If IFF wants to get more and new people fall in love with the game, it matters how the game presents itself. The streaming, highlights and even information where to watch the games from Birmingham was below every possible par. Yes, I or some other floorball geek can and will watch bad streams with poor quality but will the person who doesn’t really know the sport? The potential sports consumer has A LOT to choose from.

Screenshot from Swe vs. Lat group game from IFF YouTube Channel. The level of streaming was below-par – bad quality, no score to be seen (added during tournament), no game time. After semi-finals quality got to an adequate level.
Screenshot from USA vs. Fin Highlights from IFF YouTube Channel.

And here we touch a thing that frustrates the writer of this post. IFF or if we want to share responsibility – WE, the floorball people – are not yet doing even the basics of basics at an adequate level. If this, strategically a big thing for floorball – The World Games, the mini olympics – is treated with such a poor level and care for the product, why are we even thinking that because the sport is not yet where we want it to be, there must be something wrong with the rules of the game? Or that the rules must be the thing holding us back?

God natt international floorball as we know it?

IF a person watches floorball for the first time AND if she loves what she sees AND IF that person wants to go and watch it live or even better, try it out themselves, there MUST be some games to watch or some place, perhaps a local club to try it out. We come back to the grassroots. If floorball doesn’t yet exist as a possibility in the environment the person lives in, that person will not be a potential new floorball person for long.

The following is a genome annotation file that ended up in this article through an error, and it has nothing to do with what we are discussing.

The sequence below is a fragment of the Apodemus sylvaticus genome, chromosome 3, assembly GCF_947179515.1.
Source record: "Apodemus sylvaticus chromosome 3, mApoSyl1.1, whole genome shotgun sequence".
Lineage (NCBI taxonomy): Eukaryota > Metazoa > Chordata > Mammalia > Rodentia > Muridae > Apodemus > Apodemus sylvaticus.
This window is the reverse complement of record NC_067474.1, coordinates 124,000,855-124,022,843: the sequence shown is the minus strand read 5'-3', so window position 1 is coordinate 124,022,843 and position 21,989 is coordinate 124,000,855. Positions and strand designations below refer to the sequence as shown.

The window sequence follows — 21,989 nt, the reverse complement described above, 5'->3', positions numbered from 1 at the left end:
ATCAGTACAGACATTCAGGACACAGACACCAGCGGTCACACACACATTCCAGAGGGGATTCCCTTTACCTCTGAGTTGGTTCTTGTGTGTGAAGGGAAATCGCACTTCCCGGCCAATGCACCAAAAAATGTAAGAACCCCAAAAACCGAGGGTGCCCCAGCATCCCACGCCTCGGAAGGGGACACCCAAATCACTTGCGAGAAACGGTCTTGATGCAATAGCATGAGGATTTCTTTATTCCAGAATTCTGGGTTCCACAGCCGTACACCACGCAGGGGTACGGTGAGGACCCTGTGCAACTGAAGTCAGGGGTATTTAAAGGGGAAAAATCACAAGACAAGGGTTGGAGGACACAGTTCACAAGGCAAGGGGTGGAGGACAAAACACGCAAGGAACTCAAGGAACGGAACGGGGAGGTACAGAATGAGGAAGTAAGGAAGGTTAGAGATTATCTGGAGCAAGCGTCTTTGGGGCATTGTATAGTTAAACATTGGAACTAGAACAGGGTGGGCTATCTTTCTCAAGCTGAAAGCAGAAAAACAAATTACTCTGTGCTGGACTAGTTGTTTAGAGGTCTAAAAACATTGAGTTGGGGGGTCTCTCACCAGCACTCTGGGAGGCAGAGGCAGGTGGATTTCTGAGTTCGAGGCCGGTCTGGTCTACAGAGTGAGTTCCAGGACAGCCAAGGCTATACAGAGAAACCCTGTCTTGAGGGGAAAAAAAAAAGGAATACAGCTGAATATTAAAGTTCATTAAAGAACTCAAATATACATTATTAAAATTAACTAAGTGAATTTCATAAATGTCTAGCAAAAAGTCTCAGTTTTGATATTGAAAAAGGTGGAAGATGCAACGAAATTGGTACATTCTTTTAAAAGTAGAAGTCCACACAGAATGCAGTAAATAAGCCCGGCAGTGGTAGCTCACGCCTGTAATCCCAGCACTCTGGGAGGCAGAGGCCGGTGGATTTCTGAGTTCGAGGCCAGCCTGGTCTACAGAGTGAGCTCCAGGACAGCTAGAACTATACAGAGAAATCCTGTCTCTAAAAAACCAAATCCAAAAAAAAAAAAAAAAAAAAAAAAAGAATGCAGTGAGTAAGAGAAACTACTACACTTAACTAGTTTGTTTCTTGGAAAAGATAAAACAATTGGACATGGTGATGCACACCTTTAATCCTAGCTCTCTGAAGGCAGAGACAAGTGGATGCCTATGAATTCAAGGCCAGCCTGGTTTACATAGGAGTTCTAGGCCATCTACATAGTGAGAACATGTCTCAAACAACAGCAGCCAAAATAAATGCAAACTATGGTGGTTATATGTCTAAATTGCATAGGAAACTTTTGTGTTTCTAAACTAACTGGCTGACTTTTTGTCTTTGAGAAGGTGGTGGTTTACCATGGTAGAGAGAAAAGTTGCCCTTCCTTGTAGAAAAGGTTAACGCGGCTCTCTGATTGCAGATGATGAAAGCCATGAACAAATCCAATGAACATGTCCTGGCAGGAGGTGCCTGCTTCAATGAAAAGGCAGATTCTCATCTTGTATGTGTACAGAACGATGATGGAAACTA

I assume that no one really thinks that shortening the game time will “close the gap” in any way. It will make the end results more unpredictable, at least at first.

There are no real shortcuts here. There is no silver bullet. I wrote in my last post “It is more than possible that when IFF has their General Assembly during men’s WFC in Switzerland in November, IFF’s Central Board will propose a change in game format (from 3 x 20 min to 3 x 15 min). General Assembly will have a vote and as every member association has one equal vote, the quite eager lobbying campaign for shorter games seems to have worked – as of today, Future of Floorball is very likely to be 3 x 15 minutes.”

IFF’s Central Board will meet in September and have discussions whether to propose the new game time to General Assembly. As of today, it seems that from TOP4 ranked nations in CB, Finland and Switzerland are against the change, Sweden and Czech Republic are for it. Really, the floorball people of Sweden? Really, the floorball people of Czech Republic?

Like I wrote in the beginning of this post, The Olympic motto catches the spirit of any competitive sport well: Try to be faster, aim higher, get stronger. What is the IFF trying to tell us with their plans?

”Get Lucky”?

Come on.